Wednesday, September 7, 2011

A Counterfeit Spirit

As I have become more comfortable in my own heretical skin this last year, embracing all of who and what I am as wholly Holy, I had begun to doubt how seriously I would have been spiritually annihilated as a child if I had come out of the mystical closet.  I castigated myself for hiding in that closet for 40 years.  I reprimanded my self with “See?  It hasn’t been that bad coming out! What were you so afraid of?” 

The writing of someone who had embraced everything that I have spent a lifetime struggling to integrate before she threw it away on a limited, exclusionary, superstitious Christianity.  Her words are echoes, resounding gongs, screeching nails on the blackboard of my memory, of the teachings I heard over and over in my childhood.  Everything I was trying to convince myself was overblown, childish hyperbole is right there calmly damning me from my computer screen.

Even the calmly logical, condescendingly simple explanations of how Satan takes over the mind and will of the unsuspecting mystic who uses prayer beads, walks a labyrinth, prays with imagination, or meets with a spiritual mentor sounds like the patronizing, self-righteous, religious know-it-alls of my childhood.   Did I risk a verbal, emotional, if not literally physical, stoning as a witch, a dupe of Satan, evil incarnate, if I had freely shared my psychic knowledge, my awareness of mystical union with God?

Hell, yes.


  1. I love you, Sandra. We know these people are addicted to their religious platitudes, and in many cases, I doubt they have had any personal experience with the mystery of Divine Love that I know as Jesus. I've come to that conclusion about my husband's fundamentalist parents anyway. The reason they deride actual mystical experiences is that they have had none. Now since Jesus described being "born again" in very mystical terms, I would say that have not honestly experienced that event. They have merely come to mentally ascribe to set of beliefs that they promote as the real thing.

    You have the real thing. Yes, you had to keep it hidden or be crucified. Don't be down on yourself at that. Look at it more like Mary sojourning in Egypt to hide Jesus from those who would seek to destroy him until he was sufficiently grown. You needed to keep that part of yourself hidden away to protect yourself. Now that you are grown beyond their power to destroy, you can be public with your gifts.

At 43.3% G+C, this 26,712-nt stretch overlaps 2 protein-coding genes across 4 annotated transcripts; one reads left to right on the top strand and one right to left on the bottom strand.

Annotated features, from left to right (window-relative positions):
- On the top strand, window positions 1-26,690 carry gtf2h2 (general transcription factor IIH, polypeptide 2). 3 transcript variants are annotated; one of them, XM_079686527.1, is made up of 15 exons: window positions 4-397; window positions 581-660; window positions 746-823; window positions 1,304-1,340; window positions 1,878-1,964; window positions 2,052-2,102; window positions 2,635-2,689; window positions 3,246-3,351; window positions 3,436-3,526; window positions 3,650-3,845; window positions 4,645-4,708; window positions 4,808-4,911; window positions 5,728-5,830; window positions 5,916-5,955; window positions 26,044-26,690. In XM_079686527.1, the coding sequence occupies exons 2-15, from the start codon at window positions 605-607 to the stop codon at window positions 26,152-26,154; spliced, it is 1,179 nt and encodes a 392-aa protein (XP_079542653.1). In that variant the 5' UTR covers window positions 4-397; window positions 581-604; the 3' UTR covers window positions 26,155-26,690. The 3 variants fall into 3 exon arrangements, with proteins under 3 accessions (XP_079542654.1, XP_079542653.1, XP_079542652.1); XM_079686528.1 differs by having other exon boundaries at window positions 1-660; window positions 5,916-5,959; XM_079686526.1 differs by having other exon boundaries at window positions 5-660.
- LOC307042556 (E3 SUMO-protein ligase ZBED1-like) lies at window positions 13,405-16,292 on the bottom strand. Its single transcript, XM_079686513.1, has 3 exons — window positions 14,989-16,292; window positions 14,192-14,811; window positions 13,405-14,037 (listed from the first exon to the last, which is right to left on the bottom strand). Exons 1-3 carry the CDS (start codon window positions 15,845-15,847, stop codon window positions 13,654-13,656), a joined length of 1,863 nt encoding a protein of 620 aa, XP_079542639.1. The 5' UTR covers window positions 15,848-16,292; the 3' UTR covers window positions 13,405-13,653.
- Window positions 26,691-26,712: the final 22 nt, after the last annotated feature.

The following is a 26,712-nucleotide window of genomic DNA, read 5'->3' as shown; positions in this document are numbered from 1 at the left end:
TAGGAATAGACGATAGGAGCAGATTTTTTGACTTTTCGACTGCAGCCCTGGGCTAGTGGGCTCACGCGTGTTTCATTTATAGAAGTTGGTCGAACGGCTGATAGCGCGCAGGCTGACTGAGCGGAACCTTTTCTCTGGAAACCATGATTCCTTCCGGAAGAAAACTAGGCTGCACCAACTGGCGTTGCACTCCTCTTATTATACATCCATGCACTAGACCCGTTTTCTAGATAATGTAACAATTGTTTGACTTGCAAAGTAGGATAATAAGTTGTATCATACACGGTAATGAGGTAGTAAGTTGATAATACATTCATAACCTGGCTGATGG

It's easy to talk trash about what you don't really know. Lots of these "sheep" are going to find out they were goats all along. Until that day, just stick with the shepherd and do your thing, pretty lady. We're going to be okay. =)

  2. Hehe. It's funny, I thought your post was going to be about the counterfeit "holy" spirit that so many followers of Christianity seem to latch onto. And in too many cases it seems to be merely an extension of their own ego.
    I disagree with lots of where you're going these days, but I still value your words. I am not a mystic, or a clairvoyant, and my husband insists that is the fundamental difference between us. I don't feel that way, but I wonder. I've become interested in many of the early saints who were also mystics. Particularly St. Theresa of Avila. And even then she met with much opposition from other church peers who did not believe God and mysticism could coincide. I wonder how much has been lost by the insatiable search for answers that we simply are not given.

  3. I read the linked post. It makes me sad and angry.

  4. That was on sad post. I cannot be Sola Sciptura because that closes the door on the move of the Holy Spirit and limits GOD severely. I can't be Sola anything because of that. Who am I, a mere human, to tell GOD how he can move/reveal in the world? I can't and I won't.

  5. This post has been sitting in my files for about a year. I found the Sola Sisters when I was working on a post (also not published) about Bibliolotry and I was so traumatized by their writing that I stalled on my own writing for months. For several weeks, I felt compelled to go back to the site countless times to re-read the post or other posts--like worrying a rotten tooth with my tongue--until finally I just shoved it all into a file and tried to forget about it.

    When I dug it out again this week, after all the healing I've experienced in the last year, I was so gratified to find that the Sola Sisters only exasperated me now instead of sending me into a post-traumatic self-hatred. Finally.

    It is so beautiful to know that healing is really and truly happening for me, at some deep and hidden places. It may be taking eons longer than I or my family was prepared for it to take, and it may not yet have trickled to visibly to the physical level, but--glory, hallelujah!--it is good to be so comfortable and secure in my own communion with the Divine that those old fear-and-hate-based dogmas don't affect me where it matters the most. Such a blessed relief!

  6. There's no way I'm wasting my time reading that whole article you linked. But at least I got a few more authors to add to my reading list!!

    Rick Warren
    Rob Bell
    Brian McLaren
    Doug Pagitt
    Shane Claiborne
    Tony Jones
    Dallas Willard
    Richard Foster
    Dan Kimball
    Donald Miller
    Erwin McManus
    Brennan Manning
    Laurie Beth Jones
    Phyllis Tickle
    Ruth Haley Barton
    Tony Campolo

  7. Lolz Rocco, that's how I get my reading list too! Any author that send the sour-faced self-righteous into "warning" the church not to read, I add to the list.

    Manning's "Ragamuffin Gospel", Bell's "Love Wins" and Campolo's books (so long ago don't remember the title) were true winners. I am surprised Young's "The Shack" isn't on the list. It's truly inspiring. And "The Inescapable Love of God" By Talbot is what I'm reading now.

    My life is so enriched by these lists. Thanks for the new names!